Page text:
Alyssa Nakken Coaches First Base for the San Francisco Giants

It was a spectacular sight at Oracle Park in San Francisco on Tuesday. The Giants ’first base coach was sent off in the third inning, and after his replacement was on the field, Eric Hosmer, the San Diego Padres’ first baseman, approached to shake his hand.

Hosmer clearly understood the significance of the moment: Alyssa Nakken became the first woman to coach on the field in a Major League Baseball game.

Nakken, 31, is no stranger to the former. An assistant staff coach to Manager Gabe Kapler since 2020, she is already the first woman to have a full-time role teaching majors.

After Tuesday’s game, which the Giants won by 13-2, he discussed the importance of mobility while also explaining that he was in the middle of his job duties.

“I think we’re all inspired to do everything we do on a daily basis, and I think, yes, it carries a little bit of weight because of visibility,” he told reporters afterward. in the game.

“Obviously there is a historical character to it,” he added. “But again, this is my job.”

Nakken’s rise to the ranks of the Giants is part of the growing trend for women to take on bigger roles in the game. Over the past few months, Rachel Balkovec of the Tampa Tarpons has become the first woman to lead a partner baseball team; Genevieve Beacom, a 17-year-old pitcher, started playing professionally in Australia; and Kelsie Whitmore, a 23-year-old pitcher, signed a contract to play for the Staten Island FerryHawks in the Atlantic League. Last year, Kim Ng became the first woman to head the MLB team’s front office as its general manager.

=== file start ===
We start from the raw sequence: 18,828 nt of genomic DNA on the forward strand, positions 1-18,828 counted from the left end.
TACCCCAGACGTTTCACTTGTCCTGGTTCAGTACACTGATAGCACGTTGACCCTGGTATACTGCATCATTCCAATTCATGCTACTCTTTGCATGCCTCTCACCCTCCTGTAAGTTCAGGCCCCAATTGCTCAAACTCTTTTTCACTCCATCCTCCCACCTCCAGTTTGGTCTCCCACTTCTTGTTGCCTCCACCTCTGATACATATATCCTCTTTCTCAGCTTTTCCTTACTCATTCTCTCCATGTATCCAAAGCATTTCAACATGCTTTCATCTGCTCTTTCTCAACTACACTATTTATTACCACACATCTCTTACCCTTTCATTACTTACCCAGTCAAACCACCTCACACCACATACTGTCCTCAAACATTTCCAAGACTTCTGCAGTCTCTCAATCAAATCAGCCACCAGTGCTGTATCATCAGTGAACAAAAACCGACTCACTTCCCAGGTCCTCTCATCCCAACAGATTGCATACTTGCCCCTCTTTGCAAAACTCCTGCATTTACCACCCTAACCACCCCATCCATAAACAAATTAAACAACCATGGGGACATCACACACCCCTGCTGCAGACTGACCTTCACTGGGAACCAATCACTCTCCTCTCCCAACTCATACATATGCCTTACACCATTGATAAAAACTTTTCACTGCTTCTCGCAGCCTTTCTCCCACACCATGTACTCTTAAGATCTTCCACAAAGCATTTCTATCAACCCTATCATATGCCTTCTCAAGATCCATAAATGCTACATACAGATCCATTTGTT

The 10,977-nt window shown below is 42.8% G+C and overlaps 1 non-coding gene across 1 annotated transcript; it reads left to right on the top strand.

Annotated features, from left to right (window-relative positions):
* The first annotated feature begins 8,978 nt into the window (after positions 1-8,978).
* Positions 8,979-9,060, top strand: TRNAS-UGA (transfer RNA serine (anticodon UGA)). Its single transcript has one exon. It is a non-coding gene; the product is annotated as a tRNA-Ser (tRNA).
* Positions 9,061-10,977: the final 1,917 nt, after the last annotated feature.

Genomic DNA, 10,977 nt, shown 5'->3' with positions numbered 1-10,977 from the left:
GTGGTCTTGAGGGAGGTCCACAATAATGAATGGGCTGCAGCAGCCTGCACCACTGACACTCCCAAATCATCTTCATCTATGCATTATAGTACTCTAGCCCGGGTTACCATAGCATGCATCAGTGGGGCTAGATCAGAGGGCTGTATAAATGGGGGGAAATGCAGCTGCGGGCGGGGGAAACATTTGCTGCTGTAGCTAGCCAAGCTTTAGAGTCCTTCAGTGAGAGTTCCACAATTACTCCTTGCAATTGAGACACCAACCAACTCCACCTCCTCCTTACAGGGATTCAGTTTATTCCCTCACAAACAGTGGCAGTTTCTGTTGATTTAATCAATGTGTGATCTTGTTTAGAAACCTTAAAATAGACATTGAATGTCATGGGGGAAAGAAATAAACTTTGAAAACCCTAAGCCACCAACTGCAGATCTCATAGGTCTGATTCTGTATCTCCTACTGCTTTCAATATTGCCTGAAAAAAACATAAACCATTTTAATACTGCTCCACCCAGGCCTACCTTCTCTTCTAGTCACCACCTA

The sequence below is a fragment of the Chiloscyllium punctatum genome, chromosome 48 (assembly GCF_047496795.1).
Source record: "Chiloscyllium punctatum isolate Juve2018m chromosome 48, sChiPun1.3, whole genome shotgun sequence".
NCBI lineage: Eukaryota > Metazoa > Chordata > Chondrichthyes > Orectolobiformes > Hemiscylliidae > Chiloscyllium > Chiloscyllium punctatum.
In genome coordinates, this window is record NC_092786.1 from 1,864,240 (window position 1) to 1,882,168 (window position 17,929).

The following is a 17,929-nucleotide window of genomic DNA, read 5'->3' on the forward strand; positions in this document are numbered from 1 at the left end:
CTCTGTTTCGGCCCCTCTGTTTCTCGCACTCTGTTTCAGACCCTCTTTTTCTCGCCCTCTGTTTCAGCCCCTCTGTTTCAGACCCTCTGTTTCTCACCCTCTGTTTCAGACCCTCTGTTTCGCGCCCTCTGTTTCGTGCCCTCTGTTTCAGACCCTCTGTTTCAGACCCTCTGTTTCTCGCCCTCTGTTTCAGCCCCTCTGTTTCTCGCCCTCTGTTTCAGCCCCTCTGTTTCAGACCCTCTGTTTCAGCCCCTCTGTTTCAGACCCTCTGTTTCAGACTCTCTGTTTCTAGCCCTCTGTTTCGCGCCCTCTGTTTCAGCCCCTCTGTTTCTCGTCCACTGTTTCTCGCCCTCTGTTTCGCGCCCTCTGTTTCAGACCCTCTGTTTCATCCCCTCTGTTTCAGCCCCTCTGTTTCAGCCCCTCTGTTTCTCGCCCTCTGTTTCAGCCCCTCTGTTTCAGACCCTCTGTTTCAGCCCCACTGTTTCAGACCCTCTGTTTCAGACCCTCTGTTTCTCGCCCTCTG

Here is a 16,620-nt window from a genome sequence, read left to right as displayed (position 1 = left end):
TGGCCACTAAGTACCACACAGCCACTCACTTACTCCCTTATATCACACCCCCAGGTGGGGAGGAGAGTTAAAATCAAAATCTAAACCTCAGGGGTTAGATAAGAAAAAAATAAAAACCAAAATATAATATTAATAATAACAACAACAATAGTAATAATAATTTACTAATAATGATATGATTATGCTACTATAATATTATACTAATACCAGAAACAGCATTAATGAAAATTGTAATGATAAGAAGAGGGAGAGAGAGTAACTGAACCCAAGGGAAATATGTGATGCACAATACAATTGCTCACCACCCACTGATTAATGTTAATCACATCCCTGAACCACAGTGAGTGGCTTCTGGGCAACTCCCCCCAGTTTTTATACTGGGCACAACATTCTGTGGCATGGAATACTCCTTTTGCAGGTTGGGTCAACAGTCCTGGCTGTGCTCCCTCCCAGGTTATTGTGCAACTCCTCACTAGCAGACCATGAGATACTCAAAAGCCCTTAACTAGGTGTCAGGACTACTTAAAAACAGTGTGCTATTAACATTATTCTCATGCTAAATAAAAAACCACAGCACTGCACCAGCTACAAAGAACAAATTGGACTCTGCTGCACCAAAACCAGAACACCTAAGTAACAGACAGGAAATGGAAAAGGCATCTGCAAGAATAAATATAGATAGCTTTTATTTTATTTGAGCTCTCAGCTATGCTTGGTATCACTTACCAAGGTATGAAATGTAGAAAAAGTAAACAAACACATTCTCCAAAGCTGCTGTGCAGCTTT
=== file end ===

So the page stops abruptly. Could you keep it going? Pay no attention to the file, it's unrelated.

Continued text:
In San Francisco, Kapler said Nakken, in addition to his work on the team’s baserunning and outfield defense, helps order things for his unique staff of 13 coaches. He said Tuesday that he was preparing for going to the field by working with the team’s usual first base coach, Antoan Richardson. He also previously coached first base during spring training games.

“It’s not a foreign place on the farm for him,” Kapler said. “He still does so much good that can’t be seen. So it’s nice to see he’s right in the spotlight and doing it on the field.

Unfortunately, Nakken’s big chance was prompted by a nasty incident in which Richardson got into an argument with Mike Shildt, the San Diego Padres ’third base coach. The argument likely started because a Giants player stole the base with a nine -run lead, but in the course of the disagreement, Richardson said Shildt told Kapler that the Giants manager should “control” Richardson , using an expletive to describe the coach, who is from the Bahamas. Richardson told reporters after the game that he believed the incident had “causes of racism.”

While that incident between the coaches is likely to result in some sort of investigation into the teams or MLB, the importance of Nakken getting on the field is clear to everyone involved: The orange helmet he wore on the way to Cooperstown to be added to the Permanent collection of the Hall of Fame.

“It’s a big thing,” he told reporters. “I feel a great sense of responsibility and I feel like it’s my job to honor those who have helped me where I am.”

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